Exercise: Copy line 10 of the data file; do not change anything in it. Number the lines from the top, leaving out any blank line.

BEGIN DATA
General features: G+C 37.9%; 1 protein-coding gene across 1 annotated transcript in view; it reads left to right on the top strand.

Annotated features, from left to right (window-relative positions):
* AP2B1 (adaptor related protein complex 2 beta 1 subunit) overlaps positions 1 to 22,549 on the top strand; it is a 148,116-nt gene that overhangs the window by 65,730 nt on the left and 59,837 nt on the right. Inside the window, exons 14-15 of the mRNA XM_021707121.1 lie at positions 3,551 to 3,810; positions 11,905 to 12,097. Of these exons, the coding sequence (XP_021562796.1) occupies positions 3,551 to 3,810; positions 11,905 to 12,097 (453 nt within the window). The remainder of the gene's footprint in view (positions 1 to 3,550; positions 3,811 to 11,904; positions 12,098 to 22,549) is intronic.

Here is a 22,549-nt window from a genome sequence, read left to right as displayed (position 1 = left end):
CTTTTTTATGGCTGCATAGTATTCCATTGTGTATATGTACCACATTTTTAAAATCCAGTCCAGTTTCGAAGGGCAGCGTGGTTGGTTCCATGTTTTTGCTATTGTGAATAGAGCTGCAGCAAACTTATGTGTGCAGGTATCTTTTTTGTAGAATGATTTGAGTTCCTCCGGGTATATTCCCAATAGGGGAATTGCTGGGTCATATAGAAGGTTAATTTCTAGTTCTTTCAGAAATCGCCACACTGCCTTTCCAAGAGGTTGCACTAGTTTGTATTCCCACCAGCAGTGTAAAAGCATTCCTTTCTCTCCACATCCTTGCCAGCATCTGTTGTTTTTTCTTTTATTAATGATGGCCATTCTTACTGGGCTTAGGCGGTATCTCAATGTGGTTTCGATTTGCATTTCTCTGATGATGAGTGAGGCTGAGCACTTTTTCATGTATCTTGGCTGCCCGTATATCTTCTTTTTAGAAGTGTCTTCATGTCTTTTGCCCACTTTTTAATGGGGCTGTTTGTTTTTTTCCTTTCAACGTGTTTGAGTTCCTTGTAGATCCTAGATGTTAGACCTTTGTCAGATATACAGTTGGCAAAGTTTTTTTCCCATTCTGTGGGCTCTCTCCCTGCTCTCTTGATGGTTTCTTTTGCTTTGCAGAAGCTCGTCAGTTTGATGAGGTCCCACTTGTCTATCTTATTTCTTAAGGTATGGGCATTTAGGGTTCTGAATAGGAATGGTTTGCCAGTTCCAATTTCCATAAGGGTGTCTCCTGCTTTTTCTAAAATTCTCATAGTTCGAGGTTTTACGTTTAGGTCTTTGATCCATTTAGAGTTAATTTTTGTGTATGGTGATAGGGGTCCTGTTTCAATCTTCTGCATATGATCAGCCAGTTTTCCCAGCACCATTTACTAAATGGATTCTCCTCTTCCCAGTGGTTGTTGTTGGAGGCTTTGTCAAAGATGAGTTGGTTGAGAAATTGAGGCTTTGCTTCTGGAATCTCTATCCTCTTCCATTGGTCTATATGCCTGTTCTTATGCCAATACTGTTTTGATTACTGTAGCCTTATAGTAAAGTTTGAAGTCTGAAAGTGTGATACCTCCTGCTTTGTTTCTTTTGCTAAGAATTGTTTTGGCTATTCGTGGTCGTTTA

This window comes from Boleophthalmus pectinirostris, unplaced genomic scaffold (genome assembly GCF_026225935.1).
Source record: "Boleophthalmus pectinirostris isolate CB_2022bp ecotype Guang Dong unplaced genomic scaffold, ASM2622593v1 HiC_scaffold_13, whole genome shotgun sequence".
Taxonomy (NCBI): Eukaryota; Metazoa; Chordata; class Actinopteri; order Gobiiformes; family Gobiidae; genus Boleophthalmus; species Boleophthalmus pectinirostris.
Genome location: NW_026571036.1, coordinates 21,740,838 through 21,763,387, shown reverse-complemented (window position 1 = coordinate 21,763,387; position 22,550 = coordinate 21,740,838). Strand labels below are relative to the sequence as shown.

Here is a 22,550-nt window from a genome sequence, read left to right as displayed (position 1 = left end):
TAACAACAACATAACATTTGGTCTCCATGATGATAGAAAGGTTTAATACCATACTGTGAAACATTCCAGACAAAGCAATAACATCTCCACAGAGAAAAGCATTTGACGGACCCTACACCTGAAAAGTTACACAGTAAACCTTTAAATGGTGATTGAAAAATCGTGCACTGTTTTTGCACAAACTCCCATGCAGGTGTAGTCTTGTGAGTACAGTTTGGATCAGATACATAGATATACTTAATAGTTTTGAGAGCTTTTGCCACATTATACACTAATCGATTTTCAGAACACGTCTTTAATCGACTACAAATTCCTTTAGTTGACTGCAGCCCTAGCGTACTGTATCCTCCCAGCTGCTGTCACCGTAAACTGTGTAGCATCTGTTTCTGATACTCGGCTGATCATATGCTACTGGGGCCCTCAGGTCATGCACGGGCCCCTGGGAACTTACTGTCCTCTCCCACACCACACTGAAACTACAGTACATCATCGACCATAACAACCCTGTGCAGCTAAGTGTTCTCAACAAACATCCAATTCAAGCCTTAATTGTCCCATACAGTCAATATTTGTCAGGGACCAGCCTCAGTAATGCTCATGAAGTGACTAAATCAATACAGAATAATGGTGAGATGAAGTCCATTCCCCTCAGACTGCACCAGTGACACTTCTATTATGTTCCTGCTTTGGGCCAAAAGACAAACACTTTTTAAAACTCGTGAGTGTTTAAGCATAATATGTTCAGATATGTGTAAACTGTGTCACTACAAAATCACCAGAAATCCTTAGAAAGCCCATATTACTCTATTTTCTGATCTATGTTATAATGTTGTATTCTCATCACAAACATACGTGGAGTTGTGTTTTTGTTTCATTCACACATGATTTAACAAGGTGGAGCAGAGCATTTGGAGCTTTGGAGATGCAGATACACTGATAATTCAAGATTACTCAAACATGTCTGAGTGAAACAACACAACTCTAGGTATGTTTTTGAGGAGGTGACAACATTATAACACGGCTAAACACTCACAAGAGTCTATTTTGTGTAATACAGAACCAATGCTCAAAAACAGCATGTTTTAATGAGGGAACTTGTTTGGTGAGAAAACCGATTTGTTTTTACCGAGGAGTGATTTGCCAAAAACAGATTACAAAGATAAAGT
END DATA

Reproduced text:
Here is a 22,550-nt window from a genome sequence, read left to right as displayed (position 1 = left end):